U.S.-China Economic Relations in the Wake of the U.S. Election
The U.S. public wants Washington to ratchet up the pressure on Beijing, but history suggests that there are geo-political constraints to doing so.
Anti-Americanism Down in Europe, but a Values Gap Persists
Europeans generally reacted to President Obama’s re-election with a mixture of excitement and relief, just as they did four years ago.
Obama’s Re-election Win Sobered by Unmet Global Expectations
Much of the world cheered the November 6 re-election of U.S. president Barack Obama. But the president’s honeymoon may be short lived.
American, Chinese Publics Increasingly Wary of the Other
As economic and geopolitical competition grows between the U.S. and China, Americans say they want to get tougher with China on economic issues and the Chinese hold a more negative view of relations with the U.S.
The Whole World is Watching
When Americans elect a president they are also effectively electing the leader of the world. So voters’ views on Libya, Iran, the Arab Spring and China will shape the conduct of international relations for years to come. This year’s presidential election may not turn on foreign policy, but the world certainly has a stake in the outcome.
Inequality, Corruption Growing Concerns for China
As China prepares for its once-in-a-decade change of leadership, the Chinese public is increasingly concerned about political corruption and inequality, and expresses reservations about China’s relations with the United States.
U.S. Public, Experts Differ on China Policies
Despite generally positive assessments of U.S.-China relations, tthe U.S. public is more concerned than experts about China’s growing economic strength. About half say the Asian nation’s emergence as a world power poses a major threat to America.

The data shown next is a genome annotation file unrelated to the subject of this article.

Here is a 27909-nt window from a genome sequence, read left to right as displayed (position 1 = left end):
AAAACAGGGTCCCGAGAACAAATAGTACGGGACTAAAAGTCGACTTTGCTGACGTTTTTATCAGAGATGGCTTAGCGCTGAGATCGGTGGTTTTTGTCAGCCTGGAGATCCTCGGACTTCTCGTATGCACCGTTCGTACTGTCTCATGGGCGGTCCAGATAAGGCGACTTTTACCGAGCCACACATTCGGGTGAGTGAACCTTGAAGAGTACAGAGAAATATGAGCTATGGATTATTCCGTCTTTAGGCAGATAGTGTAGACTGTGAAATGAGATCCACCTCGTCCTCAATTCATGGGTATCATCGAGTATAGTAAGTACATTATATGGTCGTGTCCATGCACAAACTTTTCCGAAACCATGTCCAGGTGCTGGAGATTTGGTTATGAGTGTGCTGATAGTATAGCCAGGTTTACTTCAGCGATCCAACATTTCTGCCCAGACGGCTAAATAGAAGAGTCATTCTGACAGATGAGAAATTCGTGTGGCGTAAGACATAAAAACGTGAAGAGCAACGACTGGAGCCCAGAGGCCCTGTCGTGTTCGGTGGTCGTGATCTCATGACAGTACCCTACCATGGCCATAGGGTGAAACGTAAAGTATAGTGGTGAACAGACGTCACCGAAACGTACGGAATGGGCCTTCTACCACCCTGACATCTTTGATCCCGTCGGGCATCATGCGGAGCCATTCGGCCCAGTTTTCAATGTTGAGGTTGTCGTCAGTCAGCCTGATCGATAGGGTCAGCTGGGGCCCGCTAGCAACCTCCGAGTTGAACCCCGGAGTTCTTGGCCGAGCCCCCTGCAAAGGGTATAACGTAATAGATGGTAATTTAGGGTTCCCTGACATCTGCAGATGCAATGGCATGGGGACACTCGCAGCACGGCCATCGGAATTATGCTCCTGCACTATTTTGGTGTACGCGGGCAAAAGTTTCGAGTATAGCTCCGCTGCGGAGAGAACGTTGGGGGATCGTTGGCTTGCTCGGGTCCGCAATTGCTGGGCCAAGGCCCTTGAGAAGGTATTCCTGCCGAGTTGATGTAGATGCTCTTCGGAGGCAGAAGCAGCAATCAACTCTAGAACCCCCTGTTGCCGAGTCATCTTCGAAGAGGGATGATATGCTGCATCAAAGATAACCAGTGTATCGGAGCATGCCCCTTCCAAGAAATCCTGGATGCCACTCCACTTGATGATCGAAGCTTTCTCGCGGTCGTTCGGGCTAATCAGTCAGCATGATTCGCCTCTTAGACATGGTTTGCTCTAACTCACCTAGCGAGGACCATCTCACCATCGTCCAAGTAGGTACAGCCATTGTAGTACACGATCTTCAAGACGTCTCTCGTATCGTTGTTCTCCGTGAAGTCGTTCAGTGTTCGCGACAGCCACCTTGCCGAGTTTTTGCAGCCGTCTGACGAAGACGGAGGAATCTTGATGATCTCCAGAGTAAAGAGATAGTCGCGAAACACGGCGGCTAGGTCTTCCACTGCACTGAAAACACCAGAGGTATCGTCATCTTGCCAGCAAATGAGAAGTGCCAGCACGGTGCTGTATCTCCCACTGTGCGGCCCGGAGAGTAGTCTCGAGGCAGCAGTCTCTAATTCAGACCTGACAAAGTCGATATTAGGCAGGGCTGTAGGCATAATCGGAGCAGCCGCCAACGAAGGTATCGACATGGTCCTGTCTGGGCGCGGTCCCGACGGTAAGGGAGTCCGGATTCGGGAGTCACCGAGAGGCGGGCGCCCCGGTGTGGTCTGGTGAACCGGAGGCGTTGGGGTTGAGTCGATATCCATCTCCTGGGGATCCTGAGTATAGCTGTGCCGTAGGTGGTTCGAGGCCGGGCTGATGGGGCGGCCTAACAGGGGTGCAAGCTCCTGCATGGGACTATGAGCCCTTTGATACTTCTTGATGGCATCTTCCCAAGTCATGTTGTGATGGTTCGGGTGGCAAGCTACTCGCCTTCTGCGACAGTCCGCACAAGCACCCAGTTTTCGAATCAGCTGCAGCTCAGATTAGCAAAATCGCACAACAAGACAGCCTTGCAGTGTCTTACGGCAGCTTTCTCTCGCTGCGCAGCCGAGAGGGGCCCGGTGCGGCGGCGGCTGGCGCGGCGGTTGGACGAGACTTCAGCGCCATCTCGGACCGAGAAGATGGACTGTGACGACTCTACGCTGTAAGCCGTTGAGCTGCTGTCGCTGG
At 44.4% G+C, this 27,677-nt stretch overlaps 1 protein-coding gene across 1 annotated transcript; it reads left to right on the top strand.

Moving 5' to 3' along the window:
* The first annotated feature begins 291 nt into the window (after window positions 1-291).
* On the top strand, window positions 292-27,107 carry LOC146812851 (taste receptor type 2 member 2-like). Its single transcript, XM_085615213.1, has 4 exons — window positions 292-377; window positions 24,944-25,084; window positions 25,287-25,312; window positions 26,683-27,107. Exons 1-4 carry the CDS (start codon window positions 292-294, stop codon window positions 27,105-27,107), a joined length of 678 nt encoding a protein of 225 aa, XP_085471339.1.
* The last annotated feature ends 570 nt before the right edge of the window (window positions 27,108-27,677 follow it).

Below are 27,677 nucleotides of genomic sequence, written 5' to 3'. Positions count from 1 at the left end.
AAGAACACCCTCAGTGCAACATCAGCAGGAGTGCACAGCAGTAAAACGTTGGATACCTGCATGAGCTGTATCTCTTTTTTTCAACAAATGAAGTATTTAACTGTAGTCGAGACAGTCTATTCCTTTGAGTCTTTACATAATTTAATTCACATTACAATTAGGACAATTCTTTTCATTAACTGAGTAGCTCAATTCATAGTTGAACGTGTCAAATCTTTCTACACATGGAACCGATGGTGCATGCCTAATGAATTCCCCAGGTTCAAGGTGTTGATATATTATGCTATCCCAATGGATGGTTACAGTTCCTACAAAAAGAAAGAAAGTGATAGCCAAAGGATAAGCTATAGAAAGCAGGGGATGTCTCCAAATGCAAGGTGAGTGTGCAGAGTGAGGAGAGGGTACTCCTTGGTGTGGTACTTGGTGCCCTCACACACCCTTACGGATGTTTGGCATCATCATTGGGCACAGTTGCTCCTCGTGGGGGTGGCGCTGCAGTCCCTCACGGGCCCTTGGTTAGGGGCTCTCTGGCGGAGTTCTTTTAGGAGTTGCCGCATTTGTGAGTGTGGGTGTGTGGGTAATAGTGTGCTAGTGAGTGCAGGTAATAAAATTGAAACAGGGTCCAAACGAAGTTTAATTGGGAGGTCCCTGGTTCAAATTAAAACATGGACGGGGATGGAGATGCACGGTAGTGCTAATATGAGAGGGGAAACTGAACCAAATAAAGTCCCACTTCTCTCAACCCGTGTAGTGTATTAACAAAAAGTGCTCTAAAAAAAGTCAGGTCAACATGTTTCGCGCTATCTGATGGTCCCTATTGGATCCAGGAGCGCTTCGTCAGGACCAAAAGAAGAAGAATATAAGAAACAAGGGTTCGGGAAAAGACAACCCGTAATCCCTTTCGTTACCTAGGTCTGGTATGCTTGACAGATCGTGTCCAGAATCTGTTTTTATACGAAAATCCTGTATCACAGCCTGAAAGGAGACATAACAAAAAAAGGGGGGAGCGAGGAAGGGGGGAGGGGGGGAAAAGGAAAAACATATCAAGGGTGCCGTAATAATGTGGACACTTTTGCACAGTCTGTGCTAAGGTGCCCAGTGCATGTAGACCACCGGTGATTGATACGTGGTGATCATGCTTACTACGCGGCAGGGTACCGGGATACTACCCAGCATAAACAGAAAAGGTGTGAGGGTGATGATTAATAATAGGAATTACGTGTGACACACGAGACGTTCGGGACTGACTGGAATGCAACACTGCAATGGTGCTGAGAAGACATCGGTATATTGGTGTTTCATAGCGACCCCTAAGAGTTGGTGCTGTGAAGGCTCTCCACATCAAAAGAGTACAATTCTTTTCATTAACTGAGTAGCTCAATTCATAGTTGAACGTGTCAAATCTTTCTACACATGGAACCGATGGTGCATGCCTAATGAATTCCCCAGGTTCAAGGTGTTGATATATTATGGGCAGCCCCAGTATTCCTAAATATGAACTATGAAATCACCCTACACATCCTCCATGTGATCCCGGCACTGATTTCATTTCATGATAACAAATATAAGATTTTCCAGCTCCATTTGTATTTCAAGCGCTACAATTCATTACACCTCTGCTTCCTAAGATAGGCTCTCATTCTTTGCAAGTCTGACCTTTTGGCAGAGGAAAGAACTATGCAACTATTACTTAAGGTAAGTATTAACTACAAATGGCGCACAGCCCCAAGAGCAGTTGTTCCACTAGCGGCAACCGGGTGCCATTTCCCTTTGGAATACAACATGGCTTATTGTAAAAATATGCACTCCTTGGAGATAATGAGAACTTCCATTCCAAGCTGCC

Deepening Economic Doubts in India
The economic euphoria in India over the last few years has suddenly soured. Although still relatively upbeat compared with many other countries, the Indian public’s confidence in their country’s direction and future economic growth has declined significantly compared with just a year ago.
Pervasive Gloom About the World Economy
The economic mood is exceedingly glum all around the world. A median of just 27 percent think their national economy is doing well, according to a survey in 21 countries. Those in emerging markets are more upbeat than those in the European Union and the U.S. The global economic crisis also has eroded support for capitalism.
Most Muslims Want Democracy, Personal Freedoms and Islam in Political Life
More than a year after the first stirrings of the Arab Spring, there continues to be a strong desire for democracy in Arab and other predominantly Muslim nations. A substantial number in key Muslim countries also want a large role for Islam in political life. Meanwhile, few think the U.S. favors democracy in the Middle East.